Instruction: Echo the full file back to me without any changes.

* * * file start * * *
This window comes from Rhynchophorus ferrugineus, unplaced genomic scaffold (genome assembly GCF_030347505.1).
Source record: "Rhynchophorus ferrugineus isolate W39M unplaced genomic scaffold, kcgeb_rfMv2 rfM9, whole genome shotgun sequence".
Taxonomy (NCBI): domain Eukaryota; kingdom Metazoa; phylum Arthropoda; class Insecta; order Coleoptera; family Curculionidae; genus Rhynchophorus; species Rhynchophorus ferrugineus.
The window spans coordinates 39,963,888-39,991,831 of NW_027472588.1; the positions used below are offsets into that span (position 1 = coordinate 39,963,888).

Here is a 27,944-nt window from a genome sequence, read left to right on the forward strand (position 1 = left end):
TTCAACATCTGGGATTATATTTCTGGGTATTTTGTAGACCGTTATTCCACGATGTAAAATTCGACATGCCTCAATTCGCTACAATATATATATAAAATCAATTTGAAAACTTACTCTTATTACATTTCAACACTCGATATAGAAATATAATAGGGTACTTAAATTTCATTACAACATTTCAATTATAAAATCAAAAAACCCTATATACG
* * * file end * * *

This window comes from Rhynchophorus ferrugineus, unplaced genomic scaffold (genome assembly GCF_030347505.1).
Source record: "Rhynchophorus ferrugineus isolate W39M unplaced genomic scaffold, kcgeb_rfMv2 rfM9, whole genome shotgun sequence".
Taxonomy (NCBI): domain Eukaryota; kingdom Metazoa; phylum Arthropoda; class Insecta; order Coleoptera; family Curculionidae; genus Rhynchophorus; species Rhynchophorus ferrugineus.
The window spans coordinates 39,963,888-39,991,831 of NW_027472588.1; the positions used below are offsets into that span (position 1 = coordinate 39,963,888).

Here is a 27,944-nt window from a genome sequence, read left to right on the forward strand (position 1 = left end):
TTCAACATCTGGGATTATATTTCTGGGTATTTTGTAGACCGTTATTCCACGATGTAAAATTCGACATGCCTCAATTCGCTACAATATATATATAAAATCAATTTGAAAACTTACTCTTATTACATTTCAACACTCGATATAGAAATATAATAGGGTACTTAAATTTCATTACAACATTTCAATTATAAAATCAAAAAACCCTATATACG